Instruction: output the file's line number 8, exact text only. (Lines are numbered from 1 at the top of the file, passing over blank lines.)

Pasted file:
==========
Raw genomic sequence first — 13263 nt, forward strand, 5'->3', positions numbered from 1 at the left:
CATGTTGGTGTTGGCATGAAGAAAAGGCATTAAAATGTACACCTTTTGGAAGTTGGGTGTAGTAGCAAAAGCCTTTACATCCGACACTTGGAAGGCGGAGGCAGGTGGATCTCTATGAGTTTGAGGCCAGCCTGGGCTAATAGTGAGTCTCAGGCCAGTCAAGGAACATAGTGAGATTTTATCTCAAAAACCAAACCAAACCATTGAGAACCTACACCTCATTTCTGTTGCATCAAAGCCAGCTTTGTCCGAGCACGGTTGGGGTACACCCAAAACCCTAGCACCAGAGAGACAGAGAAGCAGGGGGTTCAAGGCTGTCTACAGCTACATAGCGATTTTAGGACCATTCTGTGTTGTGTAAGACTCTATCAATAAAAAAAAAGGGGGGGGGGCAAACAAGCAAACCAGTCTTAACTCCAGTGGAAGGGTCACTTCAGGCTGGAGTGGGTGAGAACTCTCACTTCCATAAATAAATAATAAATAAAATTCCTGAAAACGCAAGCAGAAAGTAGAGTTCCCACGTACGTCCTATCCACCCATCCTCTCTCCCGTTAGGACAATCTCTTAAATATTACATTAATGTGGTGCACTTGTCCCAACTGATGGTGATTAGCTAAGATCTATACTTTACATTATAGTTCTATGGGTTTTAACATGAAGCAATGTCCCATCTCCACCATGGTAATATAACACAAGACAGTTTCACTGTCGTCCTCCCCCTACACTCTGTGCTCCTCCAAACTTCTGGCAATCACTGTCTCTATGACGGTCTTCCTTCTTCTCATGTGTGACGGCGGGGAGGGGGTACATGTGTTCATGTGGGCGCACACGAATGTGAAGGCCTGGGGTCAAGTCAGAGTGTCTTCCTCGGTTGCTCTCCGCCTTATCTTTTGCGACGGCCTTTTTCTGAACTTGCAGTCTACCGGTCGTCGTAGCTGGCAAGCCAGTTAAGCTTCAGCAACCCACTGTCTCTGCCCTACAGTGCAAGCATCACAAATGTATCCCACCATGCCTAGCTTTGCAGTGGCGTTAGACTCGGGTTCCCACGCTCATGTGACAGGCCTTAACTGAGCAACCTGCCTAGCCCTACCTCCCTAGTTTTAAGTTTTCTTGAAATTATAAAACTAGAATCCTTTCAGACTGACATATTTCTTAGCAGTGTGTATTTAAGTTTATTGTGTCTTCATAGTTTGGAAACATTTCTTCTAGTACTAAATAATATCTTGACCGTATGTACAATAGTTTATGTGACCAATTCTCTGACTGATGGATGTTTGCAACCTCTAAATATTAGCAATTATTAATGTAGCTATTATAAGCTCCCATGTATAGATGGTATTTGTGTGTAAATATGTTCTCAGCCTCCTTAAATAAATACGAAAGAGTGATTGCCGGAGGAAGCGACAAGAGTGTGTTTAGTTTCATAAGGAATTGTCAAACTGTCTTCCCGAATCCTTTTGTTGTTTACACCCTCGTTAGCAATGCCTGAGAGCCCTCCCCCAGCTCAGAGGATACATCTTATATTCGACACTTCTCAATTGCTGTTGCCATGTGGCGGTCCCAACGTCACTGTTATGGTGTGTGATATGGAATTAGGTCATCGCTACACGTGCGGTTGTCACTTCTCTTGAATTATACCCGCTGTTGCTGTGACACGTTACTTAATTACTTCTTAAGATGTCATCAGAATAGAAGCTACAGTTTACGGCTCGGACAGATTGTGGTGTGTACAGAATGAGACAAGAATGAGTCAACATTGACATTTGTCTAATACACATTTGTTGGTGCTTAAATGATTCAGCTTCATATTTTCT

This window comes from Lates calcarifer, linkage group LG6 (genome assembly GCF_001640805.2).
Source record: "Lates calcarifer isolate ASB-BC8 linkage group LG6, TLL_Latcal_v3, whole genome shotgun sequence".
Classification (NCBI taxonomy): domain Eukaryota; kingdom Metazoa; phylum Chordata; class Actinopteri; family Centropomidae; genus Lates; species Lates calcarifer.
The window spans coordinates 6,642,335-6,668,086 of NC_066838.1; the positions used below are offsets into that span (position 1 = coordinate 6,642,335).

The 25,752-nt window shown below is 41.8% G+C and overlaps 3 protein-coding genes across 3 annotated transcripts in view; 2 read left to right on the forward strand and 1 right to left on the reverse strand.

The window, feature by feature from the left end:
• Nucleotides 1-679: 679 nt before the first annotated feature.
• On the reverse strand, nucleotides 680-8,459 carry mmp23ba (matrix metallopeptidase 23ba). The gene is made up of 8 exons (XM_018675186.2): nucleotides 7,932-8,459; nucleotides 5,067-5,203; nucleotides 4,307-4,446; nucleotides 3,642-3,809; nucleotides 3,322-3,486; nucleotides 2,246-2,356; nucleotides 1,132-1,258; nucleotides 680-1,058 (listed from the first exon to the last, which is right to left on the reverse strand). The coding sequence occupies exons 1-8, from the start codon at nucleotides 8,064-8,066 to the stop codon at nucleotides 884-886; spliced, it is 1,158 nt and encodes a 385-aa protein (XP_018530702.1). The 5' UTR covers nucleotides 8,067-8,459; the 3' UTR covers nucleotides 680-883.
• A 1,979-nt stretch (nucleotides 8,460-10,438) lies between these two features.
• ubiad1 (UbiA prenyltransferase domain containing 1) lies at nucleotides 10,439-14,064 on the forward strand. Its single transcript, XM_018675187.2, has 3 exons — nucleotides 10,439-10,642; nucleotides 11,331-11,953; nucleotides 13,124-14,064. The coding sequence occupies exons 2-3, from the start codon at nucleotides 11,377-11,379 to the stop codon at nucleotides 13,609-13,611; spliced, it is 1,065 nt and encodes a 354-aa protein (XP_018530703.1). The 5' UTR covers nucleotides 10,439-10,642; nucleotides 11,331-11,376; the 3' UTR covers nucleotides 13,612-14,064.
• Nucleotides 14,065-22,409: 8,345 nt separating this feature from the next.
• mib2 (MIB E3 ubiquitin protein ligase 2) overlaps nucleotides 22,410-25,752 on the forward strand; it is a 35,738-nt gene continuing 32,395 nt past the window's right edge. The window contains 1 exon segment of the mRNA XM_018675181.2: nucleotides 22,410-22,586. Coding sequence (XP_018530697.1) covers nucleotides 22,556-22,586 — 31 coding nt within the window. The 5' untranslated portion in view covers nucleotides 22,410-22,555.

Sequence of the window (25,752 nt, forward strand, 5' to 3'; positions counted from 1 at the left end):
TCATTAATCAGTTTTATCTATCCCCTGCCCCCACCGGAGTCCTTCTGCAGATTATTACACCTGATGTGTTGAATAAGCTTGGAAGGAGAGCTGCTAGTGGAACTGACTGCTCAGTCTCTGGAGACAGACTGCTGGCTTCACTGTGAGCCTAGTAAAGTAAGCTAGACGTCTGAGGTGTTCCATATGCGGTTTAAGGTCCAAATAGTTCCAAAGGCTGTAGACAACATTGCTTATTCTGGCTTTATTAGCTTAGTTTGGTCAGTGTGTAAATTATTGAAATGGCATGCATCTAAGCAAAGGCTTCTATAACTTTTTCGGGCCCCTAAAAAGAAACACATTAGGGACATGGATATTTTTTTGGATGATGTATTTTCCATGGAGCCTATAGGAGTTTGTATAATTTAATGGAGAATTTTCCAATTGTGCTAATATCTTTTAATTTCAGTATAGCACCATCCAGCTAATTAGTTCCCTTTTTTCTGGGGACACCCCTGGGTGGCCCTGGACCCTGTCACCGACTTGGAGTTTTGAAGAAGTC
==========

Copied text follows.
The window, feature by feature from the left end: